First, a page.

Section 66A is Dead. Long Lives its Abuse
No one is above the law. This indeed is apparent when you see action being taken even against a former High Court Judge for circulating a video recording containing ‘obscene defamatory remarks’ against ‘former and serving male judges, their wives and against lady judges’ and also ‘threatening sexual violence’.
However, it is imperative that the action instituted is pursuant to a subsisting law. If a provision is no longer law, prosecuting a person under such repealed or struck down provisions is unconstitutional and bound to be struck down. Section 66A of the Information Technology Act, 2000 (as amended) (“IT Act”) unfortunately suffers from this ignominy.
This provision, which was in any event not intended to combat online defamation but was subjected to rampant abuse resulted in its strike down by the Supreme Court in Shreya Singhal v. Union of India in 2015. Despite this, it continues to be misapplied wrongfully till date.
Section 66A IT Act made sending of offensive messages through a computer or communication device punishable with three years imprisonment. It was drafted in an open-ended fashion covering multifarious acts such as making sending of offensive or menacing messages; or of false information to annoy, inconvenience, endanger, obstruct, insult injure, criminally intimidate or to cause enmity, hatred, ill will; or sending by email messages intended to cause annoyance or inconvenience or to deceive or mislead addressees, and criminalized each such act, as an offence.
Read More On Online Safety with NS Nappinai here.
A lot of the heads covered in Section 66A IT Act will be evocative and lead to nostalgia. For it may appear to be the panacea for all things that ail online or digital domains. This section covered offences such as cyber bullying, cyber stalking, dissemination of fake news, spreading hate speech and that which would have been most relevant during Coronavirus lockdown times, it provided a criminal provision against financial frauds committed through cheating and impersonation using computers or communication devices. Significantly, despite this section casting its net wide, it did not encompass ‘harming reputation’. There is no overlap between this provision (Section 66A IT Act) and the criminal provisions to combat defamation, which are Sections 499 to 502 of the Indian Penal Code, 1860 (“IPC”). Yet Section 66A IT Act ended up being abused mostly for alleged ‘online defamation’.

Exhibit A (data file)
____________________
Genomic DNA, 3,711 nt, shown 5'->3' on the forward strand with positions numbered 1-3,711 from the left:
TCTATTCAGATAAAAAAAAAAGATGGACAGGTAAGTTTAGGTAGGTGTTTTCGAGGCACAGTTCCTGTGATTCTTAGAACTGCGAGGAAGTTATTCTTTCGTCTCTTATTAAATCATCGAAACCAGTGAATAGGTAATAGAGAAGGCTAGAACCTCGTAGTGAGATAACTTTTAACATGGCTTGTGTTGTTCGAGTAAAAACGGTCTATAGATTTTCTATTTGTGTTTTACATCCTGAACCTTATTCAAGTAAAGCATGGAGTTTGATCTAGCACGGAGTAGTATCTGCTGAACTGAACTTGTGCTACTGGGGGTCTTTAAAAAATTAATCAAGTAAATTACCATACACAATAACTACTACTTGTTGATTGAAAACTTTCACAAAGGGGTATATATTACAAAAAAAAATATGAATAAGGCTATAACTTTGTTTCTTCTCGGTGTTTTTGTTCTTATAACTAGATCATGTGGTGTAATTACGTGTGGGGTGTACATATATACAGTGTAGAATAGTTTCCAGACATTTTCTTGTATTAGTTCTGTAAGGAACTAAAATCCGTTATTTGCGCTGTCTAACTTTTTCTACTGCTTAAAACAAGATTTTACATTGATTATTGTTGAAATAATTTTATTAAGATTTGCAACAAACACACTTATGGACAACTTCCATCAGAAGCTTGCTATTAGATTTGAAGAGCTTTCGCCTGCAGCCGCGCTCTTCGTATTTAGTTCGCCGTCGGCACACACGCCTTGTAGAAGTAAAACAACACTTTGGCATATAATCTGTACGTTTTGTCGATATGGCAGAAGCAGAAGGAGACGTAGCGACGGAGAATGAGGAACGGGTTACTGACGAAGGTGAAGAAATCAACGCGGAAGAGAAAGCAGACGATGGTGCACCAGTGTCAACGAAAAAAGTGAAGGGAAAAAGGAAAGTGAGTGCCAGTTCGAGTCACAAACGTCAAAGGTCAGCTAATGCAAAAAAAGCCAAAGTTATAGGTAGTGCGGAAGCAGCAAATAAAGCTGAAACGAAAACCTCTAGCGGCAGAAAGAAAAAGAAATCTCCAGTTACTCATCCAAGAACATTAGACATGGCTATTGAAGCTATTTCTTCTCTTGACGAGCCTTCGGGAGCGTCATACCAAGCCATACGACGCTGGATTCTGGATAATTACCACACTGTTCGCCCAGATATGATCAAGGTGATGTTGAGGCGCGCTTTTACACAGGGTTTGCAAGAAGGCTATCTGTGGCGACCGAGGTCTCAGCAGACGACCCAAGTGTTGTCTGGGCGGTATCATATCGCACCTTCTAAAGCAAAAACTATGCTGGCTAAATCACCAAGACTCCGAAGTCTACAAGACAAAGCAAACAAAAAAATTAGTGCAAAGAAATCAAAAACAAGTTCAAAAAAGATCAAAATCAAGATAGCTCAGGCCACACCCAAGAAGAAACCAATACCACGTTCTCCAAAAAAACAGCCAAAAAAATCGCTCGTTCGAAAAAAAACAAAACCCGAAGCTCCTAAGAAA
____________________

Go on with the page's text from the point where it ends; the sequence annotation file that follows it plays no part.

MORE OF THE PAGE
Tweet by a businessman, ‘got reports that Karti Chidambaram has amassed more wealth than Vadra’; cartoons by Aseem Trivedi ‘mocking Parliament’ and adverting to corruption; emails by a University Professor Ambikesh Mahapatra against then chief minister of West Bengal; and remarks online by even a class XII student against a politician are just some illustrations of abuse of this provision. The last straw was of its abuse through the wrongful arrests of two girls in Maharashtra, one for a Facebook post about and a ‘like’ of it led to the ultimate strike down of Section 66A IT Act.
As of March 2015, Section 66A IT Act is no longer law. It was struck down by the Supreme Court as being unconstitutional. The open-ended provision, which defies basic tenets of criminal jurisprudence and was perceived as a grave threat to free speech was struck down<1>.